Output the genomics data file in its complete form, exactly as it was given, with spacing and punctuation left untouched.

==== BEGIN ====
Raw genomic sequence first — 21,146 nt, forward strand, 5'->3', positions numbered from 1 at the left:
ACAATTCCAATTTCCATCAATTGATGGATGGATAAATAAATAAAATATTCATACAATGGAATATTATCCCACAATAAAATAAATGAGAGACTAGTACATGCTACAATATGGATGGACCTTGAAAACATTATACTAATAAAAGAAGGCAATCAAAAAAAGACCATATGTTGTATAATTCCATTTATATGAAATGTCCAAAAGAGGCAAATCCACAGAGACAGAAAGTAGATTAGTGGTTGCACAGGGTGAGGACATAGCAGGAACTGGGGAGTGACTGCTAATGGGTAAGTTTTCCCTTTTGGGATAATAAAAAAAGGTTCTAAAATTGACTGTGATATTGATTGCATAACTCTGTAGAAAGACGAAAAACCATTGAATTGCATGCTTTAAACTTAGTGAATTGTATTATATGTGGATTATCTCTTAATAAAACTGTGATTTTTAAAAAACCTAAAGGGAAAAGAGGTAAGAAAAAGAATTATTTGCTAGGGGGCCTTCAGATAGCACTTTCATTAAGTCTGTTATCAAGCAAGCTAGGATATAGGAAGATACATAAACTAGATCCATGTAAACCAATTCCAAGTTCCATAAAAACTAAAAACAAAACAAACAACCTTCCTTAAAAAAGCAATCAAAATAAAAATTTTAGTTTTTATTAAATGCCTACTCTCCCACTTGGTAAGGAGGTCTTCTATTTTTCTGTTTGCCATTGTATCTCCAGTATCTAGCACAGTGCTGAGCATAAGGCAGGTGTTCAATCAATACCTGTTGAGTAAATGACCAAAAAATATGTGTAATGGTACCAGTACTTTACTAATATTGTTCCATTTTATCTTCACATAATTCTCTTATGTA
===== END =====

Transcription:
Raw genomic sequence first — 21,146 nt, forward strand, 5'->3', positions numbered from 1 at the left:
ACAATTCCAATTTCCATCAATTGATGGATGGATAAATAAATAAAATATTCATACAATGGAATATTATCCCACAATAAAATAAATGAGAGACTAGTACATGCTACAATATGGATGGACCTTGAAAACATTATACTAATAAAAGAAGGCAATCAAAAAAAGACCATATGTTGTATAATTCCATTTATATGAAATGTCCAAAAGAGGCAAATCCACAGAGACAGAAAGTAGATTAGTGGTTGCACAGGGTGAGGACATAGCAGGAACTGGGGAGTGACTGCTAATGGGTAAGTTTTCCCTTTTGGGATAATAAAAAAAGGTTCTAAAATTGACTGTGATATTGATTGCATAACTCTGTAGAAAGACGAAAAACCATTGAATTGCATGCTTTAAACTTAGTGAATTGTATTATATGTGGATTATCTCTTAATAAAACTGTGATTTTTAAAAAACCTAAAGGGAAAAGAGGTAAGAAAAAGAATTATTTGCTAGGGGGCCTTCAGATAGCACTTTCATTAAGTCTGTTATCAAGCAAGCTAGGATATAGGAAGATACATAAACTAGATCCATGTAAACCAATTCCAAGTTCCATAAAAACTAAAAACAAAACAAACAACCTTCCTTAAAAAAGCAATCAAAATAAAAATTTTAGTTTTTATTAAATGCCTACTCTCCCACTTGGTAAGGAGGTCTTCTATTTTTCTGTTTGCCATTGTATCTCCAGTATCTAGCACAGTGCTGAGCATAAGGCAGGTGTTCAATCAATACCTGTTGAGTAAATGACCAAAAAATATGTGTAATGGTACCAGTACTTTACTAATATTGTTCCATTTTATCTTCACATAATTCTCTTATGTA